Afghan Bombing: The New York Times
Joins the Pentagon's Public Relations Department
December 24, 2001
At a time when the greatest
untold story of the Afghan War is the massive number of civilian casualties
inflicted by U.S. bombing, what does the New York Times do? It
publishes a Page 1 story
extolling the accuracy of the bombing campaign. The article literally
seems to have been published verbatim from a Pentagon or White House press
After an opening vignette,
just the next three paragraphs contain the following terms:
"precision," "precise bombing," "deadly
precision," "swiftness and accuracy," "devastatingly
accurate," "stunning speed and accuracy," "relentlessly
In true Pentagonese, the
article next vaguely mentions the "relatively small number of
What do they mean by
"small number?" Perhaps the "newspaper of record"
might want to quantify things. Their own reporter concluded
three weeks ago that "at least several hundred civilians, perhaps
more" had been killed in U.S. airstrikes. Is that number
"small" to the New York Times?
A recent study by a U.S. professor, Marc Herold, finds
that over 3,500 Afghan civilians have been killed by the U.S. bombing
campaign. The Times totally ignored that study. Would the
newspaper consider 3,500 civilians to be a "small" number?
And we have, of course, the Times'
use of the term "relatively," as in "relatively small number
of civilian casualties." What poor newspaper writing, what
wonderful press release obfuscation! Relative to what?!
To Afghanistan's size?
If the paper's own reporter is correct and several hundred civilians were
killed, that already is greater proportionally for Afghanistan-- Afghanistan
only has 1/11 of the U.S. population -- than were killed in the U.S. on
Relative to the number of
deaths on September 11? If Professor Herold's study is accurate, than the
literal number of Afghan civilians killed by U.S. bombing is already greater
than the number of U.S. civilians killed on 9/11 -- and proportionally, the
U.S. has inflicted 11 WTC-level massacres on Afghanistan.
A little further down, the
article claims that it was "especially early in the war," when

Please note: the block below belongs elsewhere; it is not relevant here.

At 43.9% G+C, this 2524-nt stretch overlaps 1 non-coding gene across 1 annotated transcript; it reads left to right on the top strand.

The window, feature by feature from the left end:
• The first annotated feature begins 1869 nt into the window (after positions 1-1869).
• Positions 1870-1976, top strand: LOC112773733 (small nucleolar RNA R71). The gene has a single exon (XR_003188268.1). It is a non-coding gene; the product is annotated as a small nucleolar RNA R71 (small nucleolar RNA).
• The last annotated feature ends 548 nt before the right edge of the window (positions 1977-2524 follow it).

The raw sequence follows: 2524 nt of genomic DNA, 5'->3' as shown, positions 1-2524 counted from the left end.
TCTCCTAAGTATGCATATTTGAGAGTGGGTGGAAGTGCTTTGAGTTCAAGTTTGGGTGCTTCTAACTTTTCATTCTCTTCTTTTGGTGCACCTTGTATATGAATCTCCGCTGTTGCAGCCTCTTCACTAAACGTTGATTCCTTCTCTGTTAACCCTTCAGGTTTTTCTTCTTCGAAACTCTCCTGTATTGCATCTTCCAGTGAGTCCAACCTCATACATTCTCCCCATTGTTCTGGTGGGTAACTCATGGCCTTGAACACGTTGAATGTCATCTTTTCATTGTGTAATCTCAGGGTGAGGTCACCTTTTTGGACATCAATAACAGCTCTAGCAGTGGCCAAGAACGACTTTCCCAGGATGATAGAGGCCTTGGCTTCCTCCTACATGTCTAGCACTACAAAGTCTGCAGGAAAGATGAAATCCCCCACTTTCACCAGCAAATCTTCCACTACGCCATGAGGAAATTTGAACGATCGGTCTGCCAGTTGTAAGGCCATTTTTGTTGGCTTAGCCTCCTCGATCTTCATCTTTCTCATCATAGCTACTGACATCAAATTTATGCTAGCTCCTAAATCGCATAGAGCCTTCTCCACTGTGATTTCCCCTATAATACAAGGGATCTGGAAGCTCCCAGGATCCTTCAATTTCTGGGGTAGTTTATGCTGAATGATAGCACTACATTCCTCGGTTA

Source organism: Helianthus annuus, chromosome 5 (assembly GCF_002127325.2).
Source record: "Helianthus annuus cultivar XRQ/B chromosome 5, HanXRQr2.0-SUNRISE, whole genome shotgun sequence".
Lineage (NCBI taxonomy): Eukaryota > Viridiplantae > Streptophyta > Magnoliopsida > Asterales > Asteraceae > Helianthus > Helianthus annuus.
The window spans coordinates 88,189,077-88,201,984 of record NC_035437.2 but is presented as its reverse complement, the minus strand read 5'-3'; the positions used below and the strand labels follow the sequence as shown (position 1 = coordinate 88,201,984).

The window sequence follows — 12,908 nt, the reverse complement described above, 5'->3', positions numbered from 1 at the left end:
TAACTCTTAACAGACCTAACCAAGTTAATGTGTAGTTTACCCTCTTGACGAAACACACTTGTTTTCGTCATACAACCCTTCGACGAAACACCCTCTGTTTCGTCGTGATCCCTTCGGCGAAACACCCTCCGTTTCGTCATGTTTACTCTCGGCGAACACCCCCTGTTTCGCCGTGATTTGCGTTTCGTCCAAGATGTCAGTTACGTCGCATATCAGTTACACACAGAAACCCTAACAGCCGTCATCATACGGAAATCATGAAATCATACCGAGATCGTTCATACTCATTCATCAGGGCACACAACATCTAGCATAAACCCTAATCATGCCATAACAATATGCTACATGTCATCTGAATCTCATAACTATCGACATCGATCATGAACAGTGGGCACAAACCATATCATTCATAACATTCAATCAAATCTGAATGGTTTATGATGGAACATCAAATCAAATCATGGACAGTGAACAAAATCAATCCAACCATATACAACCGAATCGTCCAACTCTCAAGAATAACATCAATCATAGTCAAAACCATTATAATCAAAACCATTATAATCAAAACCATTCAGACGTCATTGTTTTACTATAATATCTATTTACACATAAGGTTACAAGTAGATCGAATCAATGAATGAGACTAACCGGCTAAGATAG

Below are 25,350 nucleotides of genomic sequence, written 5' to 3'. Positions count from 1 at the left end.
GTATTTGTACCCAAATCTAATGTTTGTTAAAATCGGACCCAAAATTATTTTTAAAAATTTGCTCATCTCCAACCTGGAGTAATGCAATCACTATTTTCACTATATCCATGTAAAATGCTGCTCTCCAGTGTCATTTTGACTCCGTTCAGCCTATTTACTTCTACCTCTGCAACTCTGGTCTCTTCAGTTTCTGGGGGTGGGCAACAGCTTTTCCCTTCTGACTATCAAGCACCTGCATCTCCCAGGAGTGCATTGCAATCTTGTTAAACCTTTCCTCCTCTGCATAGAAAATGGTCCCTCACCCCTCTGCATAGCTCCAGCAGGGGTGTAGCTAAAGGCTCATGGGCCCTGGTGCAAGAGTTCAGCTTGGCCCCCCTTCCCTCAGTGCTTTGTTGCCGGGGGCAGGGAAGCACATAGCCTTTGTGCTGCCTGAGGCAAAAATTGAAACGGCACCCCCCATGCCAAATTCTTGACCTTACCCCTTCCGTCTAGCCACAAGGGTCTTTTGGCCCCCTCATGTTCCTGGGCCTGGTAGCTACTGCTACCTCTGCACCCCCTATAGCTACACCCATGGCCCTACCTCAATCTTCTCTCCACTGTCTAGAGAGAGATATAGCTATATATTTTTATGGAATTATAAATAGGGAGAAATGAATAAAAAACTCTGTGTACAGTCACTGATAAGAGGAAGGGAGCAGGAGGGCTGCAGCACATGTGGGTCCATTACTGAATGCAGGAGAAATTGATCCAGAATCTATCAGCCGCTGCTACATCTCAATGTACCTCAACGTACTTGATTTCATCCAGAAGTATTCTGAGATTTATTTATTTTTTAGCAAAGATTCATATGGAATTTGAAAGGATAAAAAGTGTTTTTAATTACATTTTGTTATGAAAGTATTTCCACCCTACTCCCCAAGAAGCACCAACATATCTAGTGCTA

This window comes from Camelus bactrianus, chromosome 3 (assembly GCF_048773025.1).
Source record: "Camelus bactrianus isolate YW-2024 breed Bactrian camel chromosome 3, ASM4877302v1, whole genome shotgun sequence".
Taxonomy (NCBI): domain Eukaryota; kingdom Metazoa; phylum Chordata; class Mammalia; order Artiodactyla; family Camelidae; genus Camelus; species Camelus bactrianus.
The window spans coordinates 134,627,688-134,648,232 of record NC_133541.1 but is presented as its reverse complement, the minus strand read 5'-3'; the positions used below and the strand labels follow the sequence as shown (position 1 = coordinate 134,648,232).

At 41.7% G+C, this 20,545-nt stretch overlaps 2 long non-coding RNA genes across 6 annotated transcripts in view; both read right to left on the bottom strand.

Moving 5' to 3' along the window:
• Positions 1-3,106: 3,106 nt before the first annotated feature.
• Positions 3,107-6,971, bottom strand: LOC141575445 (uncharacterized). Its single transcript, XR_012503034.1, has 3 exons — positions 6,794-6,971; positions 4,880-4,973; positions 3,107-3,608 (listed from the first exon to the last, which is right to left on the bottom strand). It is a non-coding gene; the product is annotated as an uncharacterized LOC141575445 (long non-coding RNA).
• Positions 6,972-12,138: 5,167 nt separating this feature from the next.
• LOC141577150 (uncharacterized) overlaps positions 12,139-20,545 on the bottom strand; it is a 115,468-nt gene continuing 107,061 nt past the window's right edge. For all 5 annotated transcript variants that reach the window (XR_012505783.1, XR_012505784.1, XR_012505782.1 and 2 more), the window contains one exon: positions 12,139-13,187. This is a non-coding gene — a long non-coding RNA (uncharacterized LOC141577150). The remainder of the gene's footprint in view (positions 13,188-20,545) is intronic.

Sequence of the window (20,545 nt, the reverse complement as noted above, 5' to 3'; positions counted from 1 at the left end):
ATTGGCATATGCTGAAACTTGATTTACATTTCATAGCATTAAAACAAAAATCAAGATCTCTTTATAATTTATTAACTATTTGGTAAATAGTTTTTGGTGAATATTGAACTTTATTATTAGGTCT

there were no spotters on the ground, that "American bombs damaged
residential areas... killing and wounding an unknown number of
First of all, had the Times
looked at Professor Herold's study, it would have realized that civilian
deaths did not occur "especially early in the war," but that large
numbers of civilians continued to be killed and maimed until the last date
covered by the study, December 10. And there have been many deaths
since then as well.
Second, if the number of
civilians killed is "unknown" to the newspaper, how can it earlier
claim that the number is "relatively small"?
And third, of course, why is
the number "unknown"? Why hasn't the "all the news that
fit to print" newspaper conducted its own systematic investigation and
reported the results to us?
After all, printing Pentagon
press releases verbatim shouldn't take up much of its time.
Then there's this scary
The ability to bomb targets
with precision could be a potent weapon against terrorist safe houses and
command centers hidden among schools, hospitals and homes in crowded urban
areas, Pentagon planners said. Indeed, satellite images from Afghanistan
show bomb craters circling mosques and homes — showing the Pentagon's
confidence about striking near civilians.
Gee, might the satellite
images have been just the ones the Pentagon wanted the reporter to
see? What about all the satellite images of destroyed homes and
villages? Might those have cast some doubt on the validity of the
"Pentagon's confidence about striking near civilians"?
Certainly the hundreds, if not thousands of Afghan civilians killed would
not be impressed by these satellite photos. God help the civilians in
the next bombing campaign should the Pentagon act on its
"confidence" and bomb yet more crowded civilian areas.
It must be noted that the
article buries way down the information that only "60 percent of the
14,000 missiles, bombs and other ordnance were steered to their targets by
lasers or satellites." That leaves 5,600 missiles, bombs and
other ordnance of the "dumb" variety." They certainly
played their fair share in killing civilians.
Nowhere does this article
even present the slightest opposing point of view to its breathless
presentation of a "relentlessly accurate" bombing campaign that
killed only a "relatively small number" of civilians.
The New York Times in
2001 is not the same brave newspaper that defied the government in 1971 by
publishing the Pentagon Papers.
Today's version of the New
York Times not only would have obeyed the government and suppressed
publication of the Pentagon Papers, but would have instead published a puff
piece extolling the government for its openness and honesty in explaining
the Vietnam War to the American public.